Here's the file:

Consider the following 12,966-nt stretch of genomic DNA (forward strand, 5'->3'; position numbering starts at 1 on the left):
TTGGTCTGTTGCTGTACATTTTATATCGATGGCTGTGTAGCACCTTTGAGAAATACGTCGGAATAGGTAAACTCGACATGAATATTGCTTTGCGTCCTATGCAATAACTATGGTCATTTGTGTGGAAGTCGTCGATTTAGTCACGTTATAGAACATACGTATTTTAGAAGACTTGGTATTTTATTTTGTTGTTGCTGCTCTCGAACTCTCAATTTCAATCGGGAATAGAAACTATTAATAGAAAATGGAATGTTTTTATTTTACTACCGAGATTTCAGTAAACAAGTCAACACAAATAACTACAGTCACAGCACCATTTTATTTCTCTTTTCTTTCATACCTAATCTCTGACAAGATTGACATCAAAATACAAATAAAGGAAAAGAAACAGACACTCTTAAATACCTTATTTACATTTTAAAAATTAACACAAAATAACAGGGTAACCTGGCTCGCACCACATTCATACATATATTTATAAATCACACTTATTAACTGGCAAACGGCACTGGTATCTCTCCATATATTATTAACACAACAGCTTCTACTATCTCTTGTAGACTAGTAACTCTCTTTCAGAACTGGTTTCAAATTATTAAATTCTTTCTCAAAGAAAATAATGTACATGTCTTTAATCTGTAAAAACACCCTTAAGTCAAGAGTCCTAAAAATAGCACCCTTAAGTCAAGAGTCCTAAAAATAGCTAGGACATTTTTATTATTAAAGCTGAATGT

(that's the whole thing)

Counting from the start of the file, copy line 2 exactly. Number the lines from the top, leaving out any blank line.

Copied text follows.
TTGGTCTGTTGCTGTACATTTTATATCGATGGCTGTGTAGCACCTTTGAGAAATACGTCGGAATAGGTAAACTCGACATGAATATTGCTTTGCGTCCTATGCAATAACTATGGTCATTTGTGTGGAAGTCGTCGATTTAGTCACGTTATAGAACATACGTATTTTAGAAGACTTGGTATTTTATTTTGTTGTTGCTGCTCTCGAACTCTCAATTTCAATCGGGAATAGAAACTATTAATAGAAAATGGAATGTTTTTATTTTACTACCGAGATTTCAGTAAACAAGTCAACACAAATAACTACAGTCACAGCACCATTTTATTTCTCTTTTCTTTCATACCTAATCTCTGACAAGATTGACATCAAAATACAAATAAAGGAAAAGAAACAGACACTCTTAAATACCTTATTTACATTTTAAAAATTAACACAAAATAACAGGGTAACCTGGCTCGCACCACATTCATACATATATTTATAAATCACACTTATTAACTGGCAAACGGCACTGGTATCTCTCCATATATTATTAACACAACAGCTTCTACTATCTCTTGTAGACTAGTAACTCTCTTTCAGAACTGGTTTCAAATTATTAAATTCTTTCTCAAAGAAAATAATGTACATGTCTTTAATCTGTAAAAACACCCTTAAGTCAAGAGTCCTAAAAATAGCACCCTTAAGTCAAGAGTCCTAAAAATAGCTAGGACATTTTTATTATTAAAGCTGAATGT